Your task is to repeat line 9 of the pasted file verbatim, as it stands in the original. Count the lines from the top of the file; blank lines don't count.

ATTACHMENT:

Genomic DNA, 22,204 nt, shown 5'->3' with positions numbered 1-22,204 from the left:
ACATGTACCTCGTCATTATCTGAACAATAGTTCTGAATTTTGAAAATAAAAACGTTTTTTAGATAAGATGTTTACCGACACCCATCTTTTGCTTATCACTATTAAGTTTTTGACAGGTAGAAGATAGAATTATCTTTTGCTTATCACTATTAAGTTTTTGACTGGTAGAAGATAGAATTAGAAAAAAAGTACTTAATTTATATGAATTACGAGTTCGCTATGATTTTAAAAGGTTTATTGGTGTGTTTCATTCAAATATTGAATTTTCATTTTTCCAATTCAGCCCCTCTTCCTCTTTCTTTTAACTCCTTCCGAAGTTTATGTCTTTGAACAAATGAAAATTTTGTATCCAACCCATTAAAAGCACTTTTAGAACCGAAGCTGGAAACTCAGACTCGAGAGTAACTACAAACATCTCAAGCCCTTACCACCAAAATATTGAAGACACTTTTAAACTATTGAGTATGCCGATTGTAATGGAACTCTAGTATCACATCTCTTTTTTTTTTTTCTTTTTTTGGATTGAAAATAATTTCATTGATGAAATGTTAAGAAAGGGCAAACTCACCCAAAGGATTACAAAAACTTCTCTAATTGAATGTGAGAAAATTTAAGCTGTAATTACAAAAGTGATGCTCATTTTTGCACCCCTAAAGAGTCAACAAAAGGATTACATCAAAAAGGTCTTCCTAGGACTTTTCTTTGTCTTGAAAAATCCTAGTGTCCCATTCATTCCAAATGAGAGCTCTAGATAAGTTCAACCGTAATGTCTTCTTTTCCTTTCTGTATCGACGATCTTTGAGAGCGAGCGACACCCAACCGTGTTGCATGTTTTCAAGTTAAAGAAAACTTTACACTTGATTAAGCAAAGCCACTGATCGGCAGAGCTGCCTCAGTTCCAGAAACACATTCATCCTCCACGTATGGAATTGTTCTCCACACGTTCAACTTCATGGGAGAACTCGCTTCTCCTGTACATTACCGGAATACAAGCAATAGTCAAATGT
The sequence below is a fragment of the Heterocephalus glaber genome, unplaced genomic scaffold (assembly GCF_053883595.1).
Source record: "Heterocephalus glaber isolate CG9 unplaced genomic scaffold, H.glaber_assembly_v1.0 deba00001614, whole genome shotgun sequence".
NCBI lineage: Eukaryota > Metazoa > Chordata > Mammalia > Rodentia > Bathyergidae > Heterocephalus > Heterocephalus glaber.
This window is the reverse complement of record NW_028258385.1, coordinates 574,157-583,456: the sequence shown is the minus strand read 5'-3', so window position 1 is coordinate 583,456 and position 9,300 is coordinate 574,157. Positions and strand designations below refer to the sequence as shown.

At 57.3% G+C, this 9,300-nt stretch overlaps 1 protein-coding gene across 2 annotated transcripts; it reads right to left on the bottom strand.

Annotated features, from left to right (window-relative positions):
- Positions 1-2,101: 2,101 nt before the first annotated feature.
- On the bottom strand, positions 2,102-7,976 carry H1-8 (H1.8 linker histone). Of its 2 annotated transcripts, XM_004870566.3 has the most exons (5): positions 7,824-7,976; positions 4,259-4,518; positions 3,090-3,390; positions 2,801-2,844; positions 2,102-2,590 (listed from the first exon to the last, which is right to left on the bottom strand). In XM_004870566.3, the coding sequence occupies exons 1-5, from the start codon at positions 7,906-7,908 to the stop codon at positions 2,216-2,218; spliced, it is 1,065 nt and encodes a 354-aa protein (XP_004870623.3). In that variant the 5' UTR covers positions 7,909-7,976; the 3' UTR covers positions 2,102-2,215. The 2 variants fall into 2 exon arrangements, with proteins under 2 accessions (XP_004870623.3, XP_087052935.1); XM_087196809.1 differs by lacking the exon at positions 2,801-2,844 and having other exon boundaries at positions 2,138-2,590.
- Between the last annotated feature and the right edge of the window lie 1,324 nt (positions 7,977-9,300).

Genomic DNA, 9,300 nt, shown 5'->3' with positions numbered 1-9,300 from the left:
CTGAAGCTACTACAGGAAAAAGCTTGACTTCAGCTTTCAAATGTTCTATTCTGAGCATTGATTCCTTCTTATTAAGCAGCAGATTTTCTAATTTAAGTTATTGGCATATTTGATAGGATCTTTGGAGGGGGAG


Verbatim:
- Positions 1-2,101: 2,101 nt before the first annotated feature.